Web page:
Fire Fighting, Other Technical Career Courses Part of KCS Workplace Learning | Education

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KINGSPORT — Bryan Kerns, a math and fire science teacher at Dobyns-Bennett High School, loves telling the stories of two Kingsport City Schools alumni who have been positively impacted by vocational technical education.

One is honors student Erin Calhoun, who has found her niche in fire science and is studying natural resources at Auburn University. She returned to help Kerns with instructions from time to time.

The other student became a plumber but graduated from high school through something called the Pulaski Club, a fire science group that’s the only one of its kind in the country that spun off into two classes CTE to DB.

This is the third school year for the classes, which have grown from 20 students in one class to 40 students in two. Kerns joked the club and prices “exploded” and “took off”, leaving him to work as if “fighting fire”. (End of free phrases.)






Bryan Kern

Kerns




Kerns said the student who became a plumber was failing his Algebra II class as a senior, as well as English, and was on the verge of dropping out at the age of 18. But when the student saw a poster about the Pulaski club, he got his grades because students must have passing grades to be in such organizations.

The club focuses on “wildfire science” and its “role in natural resource management”. Each year, he visits a 900-acre farm in Virginia owned by former U.S. Senator Bill Frist, a physician who permits prescribed land burns and TVA burns. The club also participates in community programs at Bays Mountain.

“Long story short,” said Kerns, a 17-year-old math teacher, the student “is a graduate of Dobyns-Bennett.”

“He walked through the scene in May because of a fire,” Kerns said. “I tricked him into graduating.”

WORK-BASED LEARNING IN KCS

Claire Arbaugh, a teacher of more than 25 years at KCS, in February 2018 became the Workplace Learning Coordinator for the system. On February 8, she and Kerns gave the Board of Education a working session presentation on CTE in general, including work-based learning (WBL), and Kerns’ fire program in particular.

Arbaugh said WBL options at Kingsport range from automotive maintenance repair I-IV to fire prevention and suppression, as well as dual enrollment programs with Northeast State Community College.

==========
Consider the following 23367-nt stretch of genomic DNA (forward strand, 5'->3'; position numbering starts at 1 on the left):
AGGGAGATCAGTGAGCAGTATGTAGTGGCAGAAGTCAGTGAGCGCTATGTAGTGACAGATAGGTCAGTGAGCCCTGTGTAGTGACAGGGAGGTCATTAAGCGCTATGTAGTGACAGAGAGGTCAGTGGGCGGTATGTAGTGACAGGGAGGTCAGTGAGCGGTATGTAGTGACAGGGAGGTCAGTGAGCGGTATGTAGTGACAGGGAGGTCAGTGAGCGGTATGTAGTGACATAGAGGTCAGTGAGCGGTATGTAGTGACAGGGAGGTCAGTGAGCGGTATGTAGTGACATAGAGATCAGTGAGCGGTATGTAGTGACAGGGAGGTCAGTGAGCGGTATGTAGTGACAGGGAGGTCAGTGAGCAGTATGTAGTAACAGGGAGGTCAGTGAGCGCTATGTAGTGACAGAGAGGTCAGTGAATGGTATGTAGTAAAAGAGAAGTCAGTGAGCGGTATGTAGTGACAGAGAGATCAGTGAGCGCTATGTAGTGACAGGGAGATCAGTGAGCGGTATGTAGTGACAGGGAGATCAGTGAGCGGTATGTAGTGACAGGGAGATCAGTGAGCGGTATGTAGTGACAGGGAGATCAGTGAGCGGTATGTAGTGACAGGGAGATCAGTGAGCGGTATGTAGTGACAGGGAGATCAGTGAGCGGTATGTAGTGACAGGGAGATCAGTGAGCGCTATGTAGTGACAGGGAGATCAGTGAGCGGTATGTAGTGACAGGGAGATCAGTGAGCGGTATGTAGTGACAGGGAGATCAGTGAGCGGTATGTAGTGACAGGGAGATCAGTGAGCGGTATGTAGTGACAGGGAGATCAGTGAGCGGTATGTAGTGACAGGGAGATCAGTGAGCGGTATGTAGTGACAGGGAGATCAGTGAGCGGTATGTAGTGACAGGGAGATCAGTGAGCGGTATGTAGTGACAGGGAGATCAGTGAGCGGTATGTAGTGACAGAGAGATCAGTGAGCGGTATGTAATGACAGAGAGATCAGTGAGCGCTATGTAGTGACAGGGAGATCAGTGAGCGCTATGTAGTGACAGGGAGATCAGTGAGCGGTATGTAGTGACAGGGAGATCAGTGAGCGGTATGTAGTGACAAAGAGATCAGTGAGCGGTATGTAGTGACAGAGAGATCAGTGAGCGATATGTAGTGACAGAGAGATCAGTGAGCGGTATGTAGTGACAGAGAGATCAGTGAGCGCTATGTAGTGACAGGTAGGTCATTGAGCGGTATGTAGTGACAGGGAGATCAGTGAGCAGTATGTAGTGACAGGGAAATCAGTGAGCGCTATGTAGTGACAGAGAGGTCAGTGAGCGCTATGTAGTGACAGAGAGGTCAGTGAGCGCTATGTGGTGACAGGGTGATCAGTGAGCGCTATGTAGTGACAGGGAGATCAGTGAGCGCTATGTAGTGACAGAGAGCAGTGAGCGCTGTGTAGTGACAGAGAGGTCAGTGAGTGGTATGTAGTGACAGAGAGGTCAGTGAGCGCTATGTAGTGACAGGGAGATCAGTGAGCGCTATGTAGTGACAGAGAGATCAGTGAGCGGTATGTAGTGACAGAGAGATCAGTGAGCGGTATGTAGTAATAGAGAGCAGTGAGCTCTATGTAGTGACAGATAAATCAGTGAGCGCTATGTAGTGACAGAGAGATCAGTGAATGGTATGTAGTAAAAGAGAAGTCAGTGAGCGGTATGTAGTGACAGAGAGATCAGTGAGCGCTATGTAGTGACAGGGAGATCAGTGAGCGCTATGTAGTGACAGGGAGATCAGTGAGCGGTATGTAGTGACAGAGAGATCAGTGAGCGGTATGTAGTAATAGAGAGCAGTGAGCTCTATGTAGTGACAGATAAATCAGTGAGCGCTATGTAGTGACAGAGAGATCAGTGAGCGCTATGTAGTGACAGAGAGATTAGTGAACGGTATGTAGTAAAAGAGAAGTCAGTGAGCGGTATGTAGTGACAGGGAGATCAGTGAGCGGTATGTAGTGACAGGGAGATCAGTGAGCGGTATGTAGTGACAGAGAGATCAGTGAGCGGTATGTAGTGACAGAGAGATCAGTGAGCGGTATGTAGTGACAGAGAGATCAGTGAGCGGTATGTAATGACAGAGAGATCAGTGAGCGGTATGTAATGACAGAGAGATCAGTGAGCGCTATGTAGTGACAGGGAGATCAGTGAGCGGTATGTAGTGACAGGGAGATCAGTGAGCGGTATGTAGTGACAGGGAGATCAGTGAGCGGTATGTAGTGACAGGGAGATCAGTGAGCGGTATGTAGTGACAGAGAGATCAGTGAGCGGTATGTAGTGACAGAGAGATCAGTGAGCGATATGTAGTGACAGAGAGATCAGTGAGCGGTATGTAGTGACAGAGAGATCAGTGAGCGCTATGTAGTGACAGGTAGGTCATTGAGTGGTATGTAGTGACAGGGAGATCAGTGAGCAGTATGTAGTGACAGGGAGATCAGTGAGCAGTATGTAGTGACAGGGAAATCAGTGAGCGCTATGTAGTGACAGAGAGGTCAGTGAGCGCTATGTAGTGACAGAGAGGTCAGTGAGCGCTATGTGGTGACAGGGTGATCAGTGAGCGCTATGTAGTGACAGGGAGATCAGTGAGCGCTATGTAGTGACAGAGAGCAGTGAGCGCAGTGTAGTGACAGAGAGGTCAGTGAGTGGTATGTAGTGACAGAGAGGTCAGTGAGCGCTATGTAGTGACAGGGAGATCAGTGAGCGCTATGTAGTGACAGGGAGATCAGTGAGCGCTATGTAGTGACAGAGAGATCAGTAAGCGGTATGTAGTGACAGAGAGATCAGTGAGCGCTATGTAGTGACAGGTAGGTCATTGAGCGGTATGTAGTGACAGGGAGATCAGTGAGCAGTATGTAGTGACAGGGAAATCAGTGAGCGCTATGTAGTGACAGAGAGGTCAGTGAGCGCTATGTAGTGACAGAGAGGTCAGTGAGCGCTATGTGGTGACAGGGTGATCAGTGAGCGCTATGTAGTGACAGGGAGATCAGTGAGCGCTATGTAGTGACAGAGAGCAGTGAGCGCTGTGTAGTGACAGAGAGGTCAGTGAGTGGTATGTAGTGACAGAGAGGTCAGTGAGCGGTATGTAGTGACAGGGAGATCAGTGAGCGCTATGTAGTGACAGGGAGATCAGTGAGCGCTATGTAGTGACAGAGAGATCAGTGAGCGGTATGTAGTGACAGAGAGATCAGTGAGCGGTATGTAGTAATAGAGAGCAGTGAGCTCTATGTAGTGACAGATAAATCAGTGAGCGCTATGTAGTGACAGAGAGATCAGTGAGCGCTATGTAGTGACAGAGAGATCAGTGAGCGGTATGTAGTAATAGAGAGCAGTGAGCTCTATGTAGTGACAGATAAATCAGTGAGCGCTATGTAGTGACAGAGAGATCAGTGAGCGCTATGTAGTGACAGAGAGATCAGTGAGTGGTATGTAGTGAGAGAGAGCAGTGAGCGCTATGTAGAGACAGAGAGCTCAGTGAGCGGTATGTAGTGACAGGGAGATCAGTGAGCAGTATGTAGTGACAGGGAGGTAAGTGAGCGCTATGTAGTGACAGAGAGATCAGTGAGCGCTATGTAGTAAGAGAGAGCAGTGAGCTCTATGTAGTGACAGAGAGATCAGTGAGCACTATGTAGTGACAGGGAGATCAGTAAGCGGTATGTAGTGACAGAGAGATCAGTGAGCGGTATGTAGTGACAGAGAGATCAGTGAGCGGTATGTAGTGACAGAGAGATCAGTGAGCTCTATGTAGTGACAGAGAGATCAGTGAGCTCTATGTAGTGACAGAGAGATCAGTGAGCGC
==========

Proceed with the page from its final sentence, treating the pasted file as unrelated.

Additionally, Kerns said he was working with Morristown-based Walters State Community College on a dual-enrollment program in fire science under a scenario where students would get double credit for a class that Kerns already teaches and up to 16 credit hours for a fire. associate of science degree offered at WSCC, one of two such programs in Tennessee.

Additionally, Kerns is working with Haywood Community College in North Carolina on a Forest Fire Management program, which plans to grant three college credit hours to the Pulaski Club that can be transferred to the Forest Management program. from the University of Tennessee.

Kerns also said dual enrollment of emergency medical technicians (EMTs) with NSCC in spring 2023 is for graduating students with an EMT certificate. Superintendent Jeff Moorhouse said the Tennessee College of Applied Technology or TCAT Elizabethton opened nursing and building construction classes at the former Sullivan North High, future Sevier Middle School in the fall of 2024.

REGIONAL COMPANIES JOIN THE PROGRAM

Arbaugh said DB is also working on industry certifications, including a certified associate’s degree in logistics and a ServSafe Food Handler this school year for culinary arts students. Other areas include six precision measuring instruments, automotive service safety and two fire science modules, S190 and S130.

Kerns said DB is the only high school in the United States to offer fire science modules.

However, WBL and CTE aren’t just about high school.

Arbaugh said work-based learning is K-12 at KCS, with guest speakers (think firefighters for elementary career days), business and industry tours, talks , job shadowing, work placements, cooperatives and recorded apprenticeships.

“It’s designed to be a win-win experience,” Arbaugh said.

At DB, juniors and seniors can benefit from hands-on training, as well as networking in a particular company or industry and developing a skill set. She said a college student recently determined cosmetology wasn’t for her after spending four hours a day doing her hair.

Arbaugh quoted the student saying, “I don’t know but that’s not it” when asked about her career plans. “And that’s OK,” Arbaugh said.

OTHER REACTIONS

BOE member Melissa Woods said she knows a car repair student who “loves” his classes and “really found what he wants to do” for a career.

Board Chairman Jim Welch said CTE programs, including DB’s fire program, are “wonderful representatives of what is special about Kingsport City schools”. Welch said he was also proud of Kerns and Arbaugh, who were students in his American History class at Robinson Middle School.

Arbaugh said Bo Shadden, who runs the CTE program for KCS, was absent to attend a national meeting of CTE directors, but is the “visionary behind almost all of this”. Shadden won the Tennessee CTE Trailblazers Award at this meeting.

Moorhouse said state Rep. Tim Hicks has introduced a bill in the General Assembly that would extend Tennessee Promise scholarship money to the pre-college level, allowing it to be spent on high school certifications. The program provides up to two years of free college or TCAT tuition to eligible students using Tennessee Lottery proceeds.

Moorhouse said further legislation would allow work-based learning, once limited to one college credit but later expanded to three, to expand to six credits by “learning from experts in the field”.

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